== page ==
An Experimental, Tool-Based Evaluation of Requirements Prioritization Techniques in Distributed Settings
In this paper, we compare and analyze three common techniques for prioritizing software requirements: Analytic Hierarchy Process (AHP), Cumulative Voting (CV) and Likert Scale Technique (LST). These techniques are based on a ratio scale and are applied within this research as part of a hierarchical approach to requirements analysis on different levels of abstraction. For the systematic evaluation of these techniques in distributed settings, a controlled experimental setting was developed and carried out via the Internet. Therefore, a particular Web application was developed and data from 199 subjects was collected. The overall results indicate that LST is a simple, fast, and well-scaling prioritization technique, whereas slightly less precise than the other two techniques. However if accuracy is an important criterion, and a more complicated and slower technique is accepted, CV has proven to be most adequate. For the AHP, particularly when used with many requirements, a recommendation cannot be given because of poor scalability.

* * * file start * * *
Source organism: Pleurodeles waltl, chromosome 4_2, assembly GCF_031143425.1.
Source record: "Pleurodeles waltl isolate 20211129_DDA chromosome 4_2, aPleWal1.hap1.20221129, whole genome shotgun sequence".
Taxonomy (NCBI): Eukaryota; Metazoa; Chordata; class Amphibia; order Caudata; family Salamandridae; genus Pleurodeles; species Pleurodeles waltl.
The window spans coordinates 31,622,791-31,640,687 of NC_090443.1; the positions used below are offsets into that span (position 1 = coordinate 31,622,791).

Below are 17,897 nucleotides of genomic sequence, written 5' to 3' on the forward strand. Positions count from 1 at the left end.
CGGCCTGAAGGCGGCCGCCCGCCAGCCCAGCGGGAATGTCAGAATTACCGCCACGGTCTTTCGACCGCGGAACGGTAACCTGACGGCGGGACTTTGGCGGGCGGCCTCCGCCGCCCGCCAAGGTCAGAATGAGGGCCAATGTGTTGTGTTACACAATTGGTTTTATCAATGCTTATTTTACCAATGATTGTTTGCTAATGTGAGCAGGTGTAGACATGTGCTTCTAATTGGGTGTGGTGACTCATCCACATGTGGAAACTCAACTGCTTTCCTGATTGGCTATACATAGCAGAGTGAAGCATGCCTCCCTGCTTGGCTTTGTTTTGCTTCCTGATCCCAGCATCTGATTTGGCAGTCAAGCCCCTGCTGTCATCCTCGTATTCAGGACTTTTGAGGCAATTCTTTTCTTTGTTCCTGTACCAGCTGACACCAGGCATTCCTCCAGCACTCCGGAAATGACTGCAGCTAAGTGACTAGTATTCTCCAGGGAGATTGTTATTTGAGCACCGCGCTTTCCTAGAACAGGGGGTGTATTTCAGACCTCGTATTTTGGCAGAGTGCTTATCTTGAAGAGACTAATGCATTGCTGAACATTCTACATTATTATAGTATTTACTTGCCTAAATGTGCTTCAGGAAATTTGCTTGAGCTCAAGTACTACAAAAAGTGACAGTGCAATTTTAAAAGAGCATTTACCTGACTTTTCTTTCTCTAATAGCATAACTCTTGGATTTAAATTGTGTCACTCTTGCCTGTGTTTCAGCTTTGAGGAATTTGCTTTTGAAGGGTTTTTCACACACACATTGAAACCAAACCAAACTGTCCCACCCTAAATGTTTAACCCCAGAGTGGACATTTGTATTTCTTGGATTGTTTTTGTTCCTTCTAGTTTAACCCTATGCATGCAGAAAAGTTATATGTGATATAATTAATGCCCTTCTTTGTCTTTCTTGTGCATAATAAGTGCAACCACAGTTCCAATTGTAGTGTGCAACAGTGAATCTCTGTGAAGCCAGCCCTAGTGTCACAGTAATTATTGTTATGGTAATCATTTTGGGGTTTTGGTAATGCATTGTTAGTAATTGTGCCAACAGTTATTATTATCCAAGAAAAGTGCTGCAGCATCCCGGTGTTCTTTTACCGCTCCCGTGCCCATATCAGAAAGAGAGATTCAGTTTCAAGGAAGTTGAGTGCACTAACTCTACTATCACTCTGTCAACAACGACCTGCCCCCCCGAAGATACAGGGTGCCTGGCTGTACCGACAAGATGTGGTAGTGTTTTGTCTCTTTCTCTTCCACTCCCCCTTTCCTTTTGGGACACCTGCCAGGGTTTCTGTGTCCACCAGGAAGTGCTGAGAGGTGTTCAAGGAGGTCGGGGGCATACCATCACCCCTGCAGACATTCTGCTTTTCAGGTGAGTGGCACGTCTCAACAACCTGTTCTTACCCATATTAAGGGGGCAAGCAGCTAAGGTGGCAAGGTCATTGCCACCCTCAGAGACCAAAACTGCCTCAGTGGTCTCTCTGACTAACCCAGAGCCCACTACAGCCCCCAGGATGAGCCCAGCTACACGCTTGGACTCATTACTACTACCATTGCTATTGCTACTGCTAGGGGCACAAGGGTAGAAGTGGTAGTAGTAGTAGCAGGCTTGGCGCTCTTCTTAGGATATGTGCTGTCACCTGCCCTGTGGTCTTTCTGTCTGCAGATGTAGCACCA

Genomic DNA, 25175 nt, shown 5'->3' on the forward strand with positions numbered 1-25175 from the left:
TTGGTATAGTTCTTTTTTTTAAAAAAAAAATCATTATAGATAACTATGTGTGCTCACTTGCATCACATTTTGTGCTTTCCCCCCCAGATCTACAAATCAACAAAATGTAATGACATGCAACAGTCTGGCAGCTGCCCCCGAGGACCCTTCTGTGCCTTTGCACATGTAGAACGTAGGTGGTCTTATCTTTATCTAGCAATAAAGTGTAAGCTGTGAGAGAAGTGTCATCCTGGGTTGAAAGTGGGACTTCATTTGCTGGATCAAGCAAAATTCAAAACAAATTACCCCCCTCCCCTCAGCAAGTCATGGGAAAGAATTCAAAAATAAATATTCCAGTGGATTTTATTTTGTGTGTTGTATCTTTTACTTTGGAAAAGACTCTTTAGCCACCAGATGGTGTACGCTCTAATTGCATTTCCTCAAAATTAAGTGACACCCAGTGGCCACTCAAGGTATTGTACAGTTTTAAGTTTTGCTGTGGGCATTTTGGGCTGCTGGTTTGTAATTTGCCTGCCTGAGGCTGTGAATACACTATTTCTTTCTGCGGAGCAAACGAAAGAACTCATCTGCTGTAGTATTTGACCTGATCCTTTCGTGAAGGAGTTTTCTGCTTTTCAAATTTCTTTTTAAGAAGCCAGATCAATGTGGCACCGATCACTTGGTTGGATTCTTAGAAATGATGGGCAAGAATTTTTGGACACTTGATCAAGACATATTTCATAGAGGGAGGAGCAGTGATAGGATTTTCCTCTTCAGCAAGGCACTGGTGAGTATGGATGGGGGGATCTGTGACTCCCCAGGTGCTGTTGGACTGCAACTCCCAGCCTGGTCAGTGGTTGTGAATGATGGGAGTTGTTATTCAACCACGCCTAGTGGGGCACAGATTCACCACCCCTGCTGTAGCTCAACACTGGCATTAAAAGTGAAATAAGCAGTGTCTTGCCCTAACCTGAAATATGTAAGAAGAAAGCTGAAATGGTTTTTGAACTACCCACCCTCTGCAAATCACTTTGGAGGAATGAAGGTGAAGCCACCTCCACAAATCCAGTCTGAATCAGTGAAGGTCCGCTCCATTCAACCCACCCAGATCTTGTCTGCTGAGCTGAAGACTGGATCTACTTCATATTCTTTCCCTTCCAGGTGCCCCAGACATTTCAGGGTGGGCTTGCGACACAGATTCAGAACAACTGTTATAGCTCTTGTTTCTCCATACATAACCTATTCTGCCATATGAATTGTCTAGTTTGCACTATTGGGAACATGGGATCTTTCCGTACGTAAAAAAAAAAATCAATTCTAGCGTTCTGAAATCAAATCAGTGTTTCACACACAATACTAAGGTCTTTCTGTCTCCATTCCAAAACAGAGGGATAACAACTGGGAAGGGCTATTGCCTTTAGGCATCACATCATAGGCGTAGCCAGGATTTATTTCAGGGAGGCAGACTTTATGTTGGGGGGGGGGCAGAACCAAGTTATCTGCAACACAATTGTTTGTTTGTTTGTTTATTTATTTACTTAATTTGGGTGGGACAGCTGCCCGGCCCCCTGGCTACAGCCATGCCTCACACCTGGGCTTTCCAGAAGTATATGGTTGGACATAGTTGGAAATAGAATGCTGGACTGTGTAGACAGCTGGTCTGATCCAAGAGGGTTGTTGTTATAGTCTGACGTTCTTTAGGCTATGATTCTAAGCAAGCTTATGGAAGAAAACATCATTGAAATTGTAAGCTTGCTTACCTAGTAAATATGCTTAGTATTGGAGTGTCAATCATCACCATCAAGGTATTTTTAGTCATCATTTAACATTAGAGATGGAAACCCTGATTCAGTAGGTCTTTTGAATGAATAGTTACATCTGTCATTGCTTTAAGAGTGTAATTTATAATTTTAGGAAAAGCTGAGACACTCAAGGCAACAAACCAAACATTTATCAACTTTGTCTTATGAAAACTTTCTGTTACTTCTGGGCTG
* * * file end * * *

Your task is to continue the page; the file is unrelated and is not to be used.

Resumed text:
Scheibmayr, Sven; Hildenbrand, Tobias; and Geisser, Michael, "An Experimental, Tool-Based Evaluation of Requirements Prioritization Techniques in Distributed Settings" (2009). AMCIS 2009 Proceedings. 735.